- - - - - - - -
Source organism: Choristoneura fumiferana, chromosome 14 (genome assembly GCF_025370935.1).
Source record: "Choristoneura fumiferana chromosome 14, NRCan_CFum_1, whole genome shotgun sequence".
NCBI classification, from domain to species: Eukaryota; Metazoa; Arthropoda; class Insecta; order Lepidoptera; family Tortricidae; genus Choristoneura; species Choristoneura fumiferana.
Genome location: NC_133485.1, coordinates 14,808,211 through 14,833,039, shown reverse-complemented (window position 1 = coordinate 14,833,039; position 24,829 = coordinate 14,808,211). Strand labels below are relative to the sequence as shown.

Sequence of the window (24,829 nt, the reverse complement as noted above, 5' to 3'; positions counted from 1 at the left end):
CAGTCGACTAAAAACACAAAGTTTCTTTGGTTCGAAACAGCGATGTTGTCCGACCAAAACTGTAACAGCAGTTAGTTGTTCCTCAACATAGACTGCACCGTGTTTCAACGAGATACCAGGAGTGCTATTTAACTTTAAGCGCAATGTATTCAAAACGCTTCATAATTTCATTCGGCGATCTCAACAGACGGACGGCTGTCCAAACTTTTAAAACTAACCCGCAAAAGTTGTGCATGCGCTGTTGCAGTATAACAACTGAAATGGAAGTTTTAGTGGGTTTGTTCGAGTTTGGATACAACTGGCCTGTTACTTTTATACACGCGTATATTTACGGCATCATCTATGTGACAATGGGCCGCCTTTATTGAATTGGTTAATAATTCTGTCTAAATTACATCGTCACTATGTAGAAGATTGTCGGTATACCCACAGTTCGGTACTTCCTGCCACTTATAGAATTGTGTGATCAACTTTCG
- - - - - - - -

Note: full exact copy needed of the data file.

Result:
Source organism: Choristoneura fumiferana, chromosome 14 (genome assembly GCF_025370935.1).
Source record: "Choristoneura fumiferana chromosome 14, NRCan_CFum_1, whole genome shotgun sequence".
NCBI classification, from domain to species: Eukaryota; Metazoa; Arthropoda; class Insecta; order Lepidoptera; family Tortricidae; genus Choristoneura; species Choristoneura fumiferana.
Genome location: NC_133485.1, coordinates 14,808,211 through 14,833,039, shown reverse-complemented (window position 1 = coordinate 14,833,039; position 24,829 = coordinate 14,808,211). Strand labels below are relative to the sequence as shown.

Sequence of the window (24,829 nt, the reverse complement as noted above, 5' to 3'; positions counted from 1 at the left end):
CAGTCGACTAAAAACACAAAGTTTCTTTGGTTCGAAACAGCGATGTTGTCCGACCAAAACTGTAACAGCAGTTAGTTGTTCCTCAACATAGACTGCACCGTGTTTCAACGAGATACCAGGAGTGCTATTTAACTTTAAGCGCAATGTATTCAAAACGCTTCATAATTTCATTCGGCGATCTCAACAGACGGACGGCTGTCCAAACTTTTAAAACTAACCCGCAAAAGTTGTGCATGCGCTGTTGCAGTATAACAACTGAAATGGAAGTTTTAGTGGGTTTGTTCGAGTTTGGATACAACTGGCCTGTTACTTTTATACACGCGTATATTTACGGCATCATCTATGTGACAATGGGCCGCCTTTATTGAATTGGTTAATAATTCTGTCTAAATTACATCGTCACTATGTAGAAGATTGTCGGTATACCCACAGTTCGGTACTTCCTGCCACTTATAGAATTGTGTGATCAACTTTCG